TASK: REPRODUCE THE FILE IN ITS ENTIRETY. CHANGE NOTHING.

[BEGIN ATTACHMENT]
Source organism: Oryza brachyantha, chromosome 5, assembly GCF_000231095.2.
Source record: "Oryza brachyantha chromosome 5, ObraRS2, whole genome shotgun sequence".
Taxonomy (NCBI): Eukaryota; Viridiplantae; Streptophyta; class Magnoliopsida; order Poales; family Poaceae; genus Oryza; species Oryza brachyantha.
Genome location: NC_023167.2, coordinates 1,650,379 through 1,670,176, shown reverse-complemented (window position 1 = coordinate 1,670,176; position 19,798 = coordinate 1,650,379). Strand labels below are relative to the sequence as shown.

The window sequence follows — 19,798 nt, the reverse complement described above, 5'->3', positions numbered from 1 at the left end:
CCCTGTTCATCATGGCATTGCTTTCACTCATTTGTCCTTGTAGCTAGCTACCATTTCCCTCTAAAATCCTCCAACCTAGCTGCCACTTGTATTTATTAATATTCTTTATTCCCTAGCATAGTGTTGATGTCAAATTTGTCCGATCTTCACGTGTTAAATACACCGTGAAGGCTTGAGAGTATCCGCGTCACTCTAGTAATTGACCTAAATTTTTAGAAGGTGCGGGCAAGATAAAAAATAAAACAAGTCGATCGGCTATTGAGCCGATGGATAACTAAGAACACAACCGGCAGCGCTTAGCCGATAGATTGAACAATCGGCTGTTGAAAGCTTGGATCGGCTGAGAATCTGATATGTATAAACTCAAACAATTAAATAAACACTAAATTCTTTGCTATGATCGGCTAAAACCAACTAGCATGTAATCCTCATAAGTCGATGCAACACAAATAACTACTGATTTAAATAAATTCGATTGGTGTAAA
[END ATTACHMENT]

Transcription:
Source organism: Oryza brachyantha, chromosome 5, assembly GCF_000231095.2.
Source record: "Oryza brachyantha chromosome 5, ObraRS2, whole genome shotgun sequence".
Taxonomy (NCBI): Eukaryota; Viridiplantae; Streptophyta; class Magnoliopsida; order Poales; family Poaceae; genus Oryza; species Oryza brachyantha.
Genome location: NC_023167.2, coordinates 1,650,379 through 1,670,176, shown reverse-complemented (window position 1 = coordinate 1,670,176; position 19,798 = coordinate 1,650,379). Strand labels below are relative to the sequence as shown.

The window sequence follows — 19,798 nt, the reverse complement described above, 5'->3', positions numbered from 1 at the left end:
CCCTGTTCATCATGGCATTGCTTTCACTCATTTGTCCTTGTAGCTAGCTACCATTTCCCTCTAAAATCCTCCAACCTAGCTGCCACTTGTATTTATTAATATTCTTTATTCCCTAGCATAGTGTTGATGTCAAATTTGTCCGATCTTCACGTGTTAAATACACCGTGAAGGCTTGAGAGTATCCGCGTCACTCTAGTAATTGACCTAAATTTTTAGAAGGTGCGGGCAAGATAAAAAATAAAACAAGTCGATCGGCTATTGAGCCGATGGATAACTAAGAACACAACCGGCAGCGCTTAGCCGATAGATTGAACAATCGGCTGTTGAAAGCTTGGATCGGCTGAGAATCTGATATGTATAAACTCAAACAATTAAATAAACACTAAATTCTTTGCTATGATCGGCTAAAACCAACTAGCATGTAATCCTCATAAGTCGATGCAACACAAATAACTACTGATTTAAATAAATTCGATTGGTGTAAA